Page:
The defender, who arrived for £31.5m in the summer, initially struggled for minutes at Man United and had to wait until November 18 to make his first Premier League start.
He then made five starts over the festive period and recently pleased supporters with a composed, battling display during the 2-1 win over Chelsea.
And Ibrahimovic, speaking earlier this week, insisted that the 23-year-old would continue to grow in a red shirt.
“I think it has been tough, it has not been easy,” he said. “There was great expectations and he did not get much game time.”
“We talk every day, he grows and gets better. It’s all about getting into it and taking a place in the team. It is about confidence and finding his role.
“I try to support Vigge all the time and he trains really hard. And he really wants to do his best. He is good.”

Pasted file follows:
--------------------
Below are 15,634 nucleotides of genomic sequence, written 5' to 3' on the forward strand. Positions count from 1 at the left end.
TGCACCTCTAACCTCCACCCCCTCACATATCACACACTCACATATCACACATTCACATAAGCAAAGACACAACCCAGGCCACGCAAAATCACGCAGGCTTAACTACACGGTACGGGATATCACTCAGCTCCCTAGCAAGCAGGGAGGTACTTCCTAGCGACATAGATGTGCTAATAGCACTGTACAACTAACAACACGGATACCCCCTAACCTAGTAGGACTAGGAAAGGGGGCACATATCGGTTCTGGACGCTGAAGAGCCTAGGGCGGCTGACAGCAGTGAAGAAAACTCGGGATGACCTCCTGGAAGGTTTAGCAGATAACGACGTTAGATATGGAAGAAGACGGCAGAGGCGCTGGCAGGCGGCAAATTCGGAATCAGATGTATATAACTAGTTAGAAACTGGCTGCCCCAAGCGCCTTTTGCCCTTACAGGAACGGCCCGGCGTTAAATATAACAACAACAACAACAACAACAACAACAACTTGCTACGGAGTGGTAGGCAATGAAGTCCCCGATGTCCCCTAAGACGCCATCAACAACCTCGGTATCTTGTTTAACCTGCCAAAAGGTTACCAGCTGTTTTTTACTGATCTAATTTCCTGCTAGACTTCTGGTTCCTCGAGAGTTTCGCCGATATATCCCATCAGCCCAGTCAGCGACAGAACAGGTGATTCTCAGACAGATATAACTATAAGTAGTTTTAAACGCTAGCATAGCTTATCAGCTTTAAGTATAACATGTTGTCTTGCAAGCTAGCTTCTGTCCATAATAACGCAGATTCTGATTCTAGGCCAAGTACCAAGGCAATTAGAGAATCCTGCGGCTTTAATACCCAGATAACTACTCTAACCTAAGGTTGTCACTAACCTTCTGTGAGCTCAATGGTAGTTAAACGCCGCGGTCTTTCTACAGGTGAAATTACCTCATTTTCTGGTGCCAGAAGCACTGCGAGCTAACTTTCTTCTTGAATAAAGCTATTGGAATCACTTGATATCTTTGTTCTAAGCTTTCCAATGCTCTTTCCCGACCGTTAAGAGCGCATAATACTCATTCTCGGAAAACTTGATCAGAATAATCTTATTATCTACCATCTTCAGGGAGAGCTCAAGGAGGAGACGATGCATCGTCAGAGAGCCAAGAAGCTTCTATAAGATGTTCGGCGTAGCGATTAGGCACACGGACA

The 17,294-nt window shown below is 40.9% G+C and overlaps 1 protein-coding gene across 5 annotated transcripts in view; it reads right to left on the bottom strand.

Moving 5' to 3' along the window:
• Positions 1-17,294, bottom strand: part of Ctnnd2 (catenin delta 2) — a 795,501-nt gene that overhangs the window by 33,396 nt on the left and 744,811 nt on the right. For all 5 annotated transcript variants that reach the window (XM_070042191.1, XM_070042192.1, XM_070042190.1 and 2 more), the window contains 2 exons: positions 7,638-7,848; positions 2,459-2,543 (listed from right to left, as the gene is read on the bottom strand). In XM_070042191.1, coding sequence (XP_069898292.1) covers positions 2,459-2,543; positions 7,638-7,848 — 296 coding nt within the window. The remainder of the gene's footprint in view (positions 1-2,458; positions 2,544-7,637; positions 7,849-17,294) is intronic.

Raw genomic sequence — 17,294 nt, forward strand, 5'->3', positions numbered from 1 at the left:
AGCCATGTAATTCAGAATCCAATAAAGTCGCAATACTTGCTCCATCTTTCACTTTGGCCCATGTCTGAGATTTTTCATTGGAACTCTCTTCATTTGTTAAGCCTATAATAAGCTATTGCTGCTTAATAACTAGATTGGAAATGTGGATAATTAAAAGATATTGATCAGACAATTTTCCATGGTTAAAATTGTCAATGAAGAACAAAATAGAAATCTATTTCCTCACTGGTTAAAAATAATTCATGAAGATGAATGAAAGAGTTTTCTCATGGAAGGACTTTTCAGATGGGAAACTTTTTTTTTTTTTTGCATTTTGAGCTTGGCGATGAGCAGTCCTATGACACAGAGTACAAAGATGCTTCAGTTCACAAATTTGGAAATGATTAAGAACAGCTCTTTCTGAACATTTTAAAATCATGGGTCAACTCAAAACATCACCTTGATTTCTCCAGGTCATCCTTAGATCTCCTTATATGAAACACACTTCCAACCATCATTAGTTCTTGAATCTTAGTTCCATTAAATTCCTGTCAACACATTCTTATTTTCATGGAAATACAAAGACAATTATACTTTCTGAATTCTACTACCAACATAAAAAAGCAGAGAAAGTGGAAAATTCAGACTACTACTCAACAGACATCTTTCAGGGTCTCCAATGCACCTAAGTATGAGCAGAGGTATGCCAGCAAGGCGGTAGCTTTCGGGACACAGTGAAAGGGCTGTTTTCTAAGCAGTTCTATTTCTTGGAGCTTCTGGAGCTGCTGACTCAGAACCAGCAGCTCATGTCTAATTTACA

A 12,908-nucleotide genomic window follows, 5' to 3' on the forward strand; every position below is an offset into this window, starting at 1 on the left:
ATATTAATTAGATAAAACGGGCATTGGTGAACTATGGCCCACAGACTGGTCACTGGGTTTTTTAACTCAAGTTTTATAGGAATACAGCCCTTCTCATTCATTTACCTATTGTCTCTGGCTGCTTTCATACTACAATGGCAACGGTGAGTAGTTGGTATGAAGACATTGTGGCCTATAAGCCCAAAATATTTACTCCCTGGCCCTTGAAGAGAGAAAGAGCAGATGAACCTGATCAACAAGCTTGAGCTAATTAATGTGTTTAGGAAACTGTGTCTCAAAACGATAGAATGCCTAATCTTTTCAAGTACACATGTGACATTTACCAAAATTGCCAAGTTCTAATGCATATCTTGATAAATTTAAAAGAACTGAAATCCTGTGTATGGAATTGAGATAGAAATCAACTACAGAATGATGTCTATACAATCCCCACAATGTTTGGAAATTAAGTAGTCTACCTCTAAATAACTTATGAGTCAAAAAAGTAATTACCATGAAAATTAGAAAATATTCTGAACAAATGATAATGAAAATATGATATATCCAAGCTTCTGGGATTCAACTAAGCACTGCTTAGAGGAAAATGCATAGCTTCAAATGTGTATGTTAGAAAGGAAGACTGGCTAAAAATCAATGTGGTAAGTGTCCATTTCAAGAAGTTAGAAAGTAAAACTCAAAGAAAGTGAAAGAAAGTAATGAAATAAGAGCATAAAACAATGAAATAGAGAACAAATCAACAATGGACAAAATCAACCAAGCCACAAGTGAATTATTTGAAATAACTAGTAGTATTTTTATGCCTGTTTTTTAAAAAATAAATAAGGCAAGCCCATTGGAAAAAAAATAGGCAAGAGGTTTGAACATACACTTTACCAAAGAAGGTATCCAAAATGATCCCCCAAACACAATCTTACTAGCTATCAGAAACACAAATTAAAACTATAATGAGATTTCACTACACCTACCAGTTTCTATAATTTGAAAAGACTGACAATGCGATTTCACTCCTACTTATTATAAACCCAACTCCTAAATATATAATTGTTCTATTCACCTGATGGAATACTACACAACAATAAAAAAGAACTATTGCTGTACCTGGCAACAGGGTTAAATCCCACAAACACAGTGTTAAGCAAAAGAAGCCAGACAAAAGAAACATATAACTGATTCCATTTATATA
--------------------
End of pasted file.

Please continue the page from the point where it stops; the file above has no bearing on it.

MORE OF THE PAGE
Eric Bailly took to life in the Premier League straight away, bludgeoning opposition forwards with crunching tackles and aerial duels, tearing around the field in a kind of bullish frenzy, approaching every minute with a do or die attitude.
And Lindelof, in comparison, can appear slightly underwhelming. But this is a defender who goes about his game in an utterly different way.
While the Ivorian’s combative nature is integral to his approach on the pitch, Lindelof’s style is built on the back of the finer details: how he positions himself, holds the ball, moves play through the lines, spots fires before they start.
To recalibrate these vital parts of his game through the prism of English football and its ferocious pace was always going to be a challenge, but the Swede – still in his first season, we must remember – is steadily and surely growing in stature under Mourinho.